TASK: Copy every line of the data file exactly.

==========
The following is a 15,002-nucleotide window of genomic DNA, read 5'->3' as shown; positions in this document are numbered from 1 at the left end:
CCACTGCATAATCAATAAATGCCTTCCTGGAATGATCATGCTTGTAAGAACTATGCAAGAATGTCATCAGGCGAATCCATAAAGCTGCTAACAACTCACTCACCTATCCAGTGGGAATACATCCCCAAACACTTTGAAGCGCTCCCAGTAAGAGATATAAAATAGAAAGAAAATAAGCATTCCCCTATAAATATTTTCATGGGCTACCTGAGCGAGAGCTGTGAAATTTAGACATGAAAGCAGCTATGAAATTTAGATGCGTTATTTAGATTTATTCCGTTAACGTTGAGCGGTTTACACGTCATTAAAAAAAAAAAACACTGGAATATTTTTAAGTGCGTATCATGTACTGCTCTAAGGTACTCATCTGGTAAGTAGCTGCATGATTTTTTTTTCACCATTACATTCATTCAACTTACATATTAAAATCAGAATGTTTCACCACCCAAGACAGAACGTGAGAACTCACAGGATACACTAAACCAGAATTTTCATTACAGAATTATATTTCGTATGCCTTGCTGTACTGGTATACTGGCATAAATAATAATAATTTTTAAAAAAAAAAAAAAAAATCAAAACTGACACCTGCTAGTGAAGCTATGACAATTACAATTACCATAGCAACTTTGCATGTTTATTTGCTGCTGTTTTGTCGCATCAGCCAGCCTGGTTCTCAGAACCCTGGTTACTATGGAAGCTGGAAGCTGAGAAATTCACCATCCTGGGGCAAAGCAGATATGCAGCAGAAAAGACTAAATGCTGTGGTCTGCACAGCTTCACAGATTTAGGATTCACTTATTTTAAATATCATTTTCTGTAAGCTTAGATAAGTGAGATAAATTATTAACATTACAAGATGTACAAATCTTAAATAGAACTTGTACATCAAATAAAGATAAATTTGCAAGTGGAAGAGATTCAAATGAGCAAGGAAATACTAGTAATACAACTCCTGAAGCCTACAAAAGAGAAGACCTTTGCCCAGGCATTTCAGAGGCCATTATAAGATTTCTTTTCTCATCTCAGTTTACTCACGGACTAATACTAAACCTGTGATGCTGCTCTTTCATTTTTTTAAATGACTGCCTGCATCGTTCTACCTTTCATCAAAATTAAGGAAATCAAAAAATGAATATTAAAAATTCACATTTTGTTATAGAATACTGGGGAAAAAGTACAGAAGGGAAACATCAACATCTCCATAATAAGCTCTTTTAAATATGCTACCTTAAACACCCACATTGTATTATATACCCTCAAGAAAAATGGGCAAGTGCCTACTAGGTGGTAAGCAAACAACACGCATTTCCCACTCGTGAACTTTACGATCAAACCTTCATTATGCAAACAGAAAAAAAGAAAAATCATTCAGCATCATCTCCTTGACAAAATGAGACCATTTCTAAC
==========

The following is a 15,002-nucleotide window of genomic DNA, read 5'->3' as shown; positions in this document are numbered from 1 at the left end:
CCACTGCATAATCAATAAATGCCTTCCTGGAATGATCATGCTTGTAAGAACTATGCAAGAATGTCATCAGGCGAATCCATAAAGCTGCTAACAACTCACTCACCTATCCAGTGGGAATACATCCCCAAACACTTTGAAGCGCTCCCAGTAAGAGATATAAAATAGAAAGAAAATAAGCATTCCCCTATAAATATTTTCATGGGCTACCTGAGCGAGAGCTGTGAAATTTAGACATGAAAGCAGCTATGAAATTTAGATGCGTTATTTAGATTTATTCCGTTAACGTTGAGCGGTTTACACGTCATTAAAAAAAAAAAACACTGGAATATTTTTAAGTGCGTATCATGTACTGCTCTAAGGTACTCATCTGGTAAGTAGCTGCATGATTTTTTTTTCACCATTACATTCATTCAACTTACATATTAAAATCAGAATGTTTCACCACCCAAGACAGAACGTGAGAACTCACAGGATACACTAAACCAGAATTTTCATTACAGAATTATATTTCGTATGCCTTGCTGTACTGGTATACTGGCATAAATAATAATAATTTTTAAAAAAAAAAAAAAAAATCAAAACTGACACCTGCTAGTGAAGCTATGACAATTACAATTACCATAGCAACTTTGCATGTTTATTTGCTGCTGTTTTGTCGCATCAGCCAGCCTGGTTCTCAGAACCCTGGTTACTATGGAAGCTGGAAGCTGAGAAATTCACCATCCTGGGGCAAAGCAGATATGCAGCAGAAAAGACTAAATGCTGTGGTCTGCACAGCTTCACAGATTTAGGATTCACTTATTTTAAATATCATTTTCTGTAAGCTTAGATAAGTGAGATAAATTATTAACATTACAAGATGTACAAATCTTAAATAGAACTTGTACATCAAATAAAGATAAATTTGCAAGTGGAAGAGATTCAAATGAGCAAGGAAATACTAGTAATACAACTCCTGAAGCCTACAAAAGAGAAGACCTTTGCCCAGGCATTTCAGAGGCCATTATAAGATTTCTTTTCTCATCTCAGTTTACTCACGGACTAATACTAAACCTGTGATGCTGCTCTTTCATTTTTTTAAATGACTGCCTGCATCGTTCTACCTTTCATCAAAATTAAGGAAATCAAAAAATGAATATTAAAAATTCACATTTTGTTATAGAATACTGGGGAAAAAGTACAGAAGGGAAACATCAACATCTCCATAATAAGCTCTTTTAAATATGCTACCTTAAACACCCACATTGTATTATATACCCTCAAGAAAAATGGGCAAGTGCCTACTAGGTGGTAAGCAAACAACACGCATTTCCCACTCGTGAACTTTACGATCAAACCTTCATTATGCAAACAGAAAAAAAGAAAAATCATTCAGCATCATCTCCTTGACAAAATGAGACCATTTCTAAC